```{r}
faithful_model = lm(eruptions ~ waiting, data = faithful)
predict(faithful_model, data.frame(waiting = 78))
```
***
## Exercise 12
Use the fitted model to estimate the mean duration of eruptions when the waiting time is **122** minutes.
### Solution
```{r}
faithful_model = lm(eruptions ~ waiting, data = faithful)
predict(faithful_model, data.frame(waiting = 122))
```
***
## Exercise 13
Consider making predictions of eruption duration for waiting times of 80 and 120 minutes, which is more reliable?
- 80
- 120
- Both are equally reliable
### Solution
```{r}
range(faithful$waiting)
```
- **80**
- 120
- Both are equally reliable
***
## Exercise 14
Calculate the RSS for the fitted model.
### Solution
```{r}
faithful_model = lm(eruptions ~ waiting, data = faithful)
sum(resid(faithful_model) ^ 2)
```
***
## Exercise 15
What proportion of the variation in eruption duration is explained by the linear relationship with waiting time?
### Solution
```{r}
faithful_model = lm(eruptions ~ waiting, data = faithful)
summary(faithful_model)$r.squared
```
## Exercise 16
For this Exercise, use the built-in `trees` dataset in `R`.
Fit a simple linear regression model with `Girth` as the response and `Height` as the predictor. Use this fitted model to give an estimate for the mean `Girth` of trees that are 81 feet tall.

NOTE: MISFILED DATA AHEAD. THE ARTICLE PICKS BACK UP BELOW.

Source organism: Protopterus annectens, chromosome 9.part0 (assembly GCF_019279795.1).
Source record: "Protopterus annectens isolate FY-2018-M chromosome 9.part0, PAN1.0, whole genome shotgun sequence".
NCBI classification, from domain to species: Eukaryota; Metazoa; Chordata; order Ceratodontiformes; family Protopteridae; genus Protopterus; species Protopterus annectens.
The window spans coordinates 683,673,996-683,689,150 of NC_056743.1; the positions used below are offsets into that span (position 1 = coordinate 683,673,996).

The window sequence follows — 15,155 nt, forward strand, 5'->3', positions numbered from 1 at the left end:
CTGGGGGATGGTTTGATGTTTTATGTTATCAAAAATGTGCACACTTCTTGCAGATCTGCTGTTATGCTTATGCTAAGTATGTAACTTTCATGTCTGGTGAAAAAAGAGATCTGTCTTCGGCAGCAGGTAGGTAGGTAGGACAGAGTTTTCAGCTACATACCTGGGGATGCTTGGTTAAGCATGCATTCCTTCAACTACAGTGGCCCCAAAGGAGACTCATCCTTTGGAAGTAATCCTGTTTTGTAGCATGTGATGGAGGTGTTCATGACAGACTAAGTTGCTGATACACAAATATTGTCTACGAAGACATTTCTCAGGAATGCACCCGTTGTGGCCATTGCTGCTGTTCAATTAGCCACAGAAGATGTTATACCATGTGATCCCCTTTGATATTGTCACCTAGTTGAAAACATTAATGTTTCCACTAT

### Solution
```{r}
tree_model = lm(Girth ~ Height, data = trees)
predict(tree_model, data.frame(Height = 81))
```
***
## Exercise 17
Suppose both Least Squares and Maximum Likelihood are used to fit a simple linear regression model to the same data. The estimates for the slope and the intercept will be:
- The same
- Different
- Possibly the same or different depending on the data
### Solution
- **The same**
- Different
- Possibly the same or different depending on the data
***
## Exercise 18
Consider the fitted regression model:
$$
\hat{y} = -1.5 + 2.3x
$$
Indicate all of the following that **must** be true:
- The difference between the $y$ values of observations at $x = 10$ and $x = 9$ is $2.3$.
- A good estimate for the mean of $Y$ when $x = 0$ is -1.5.
- There are observations in the dataset used to fit this regression with negative $y$ values.
### Solution
- The difference between the $y$ values of observations at $x = 10$ and $x = 9$ is $2.3$.
- **A good estimate for the mean of $Y$ when $x = 0$ is -1.5.**
- There are observations in the dataset used to fit this regression with negative $y$ values.
***
## Exercise 19
Indicate all of the following that are true:
- The SLR model assumes that errors are independent.
- The SLR model allows for a larger variances for larger values of the predictor variable.
- The SLR model assumes that the response variable follows a normal distribution.
- The SLR model assumes that the relationship between the response and the predictor is linear.
### Solution
- **The SLR model assumes that errors are independent.**
- The SLR model allows for a larger variances for larger values of the predictor variable.
- The SLR model assumes that the response variable follows a normal distribution.
- **The SLR model assumes that the relationship between the response and the predictor is linear.**
***
## Exercise 20
Suppose you fit a simple linear regression model and obtain $\hat{\beta}_1 = 0$. Does this mean that there is **no relationship** between the response and the predictor?
- Yes
- No
- Depends on the intercept
### Solution
- Yes
- **No**
- Depends on the intercept
A simple linear model will only detect a linear relationship between two variables.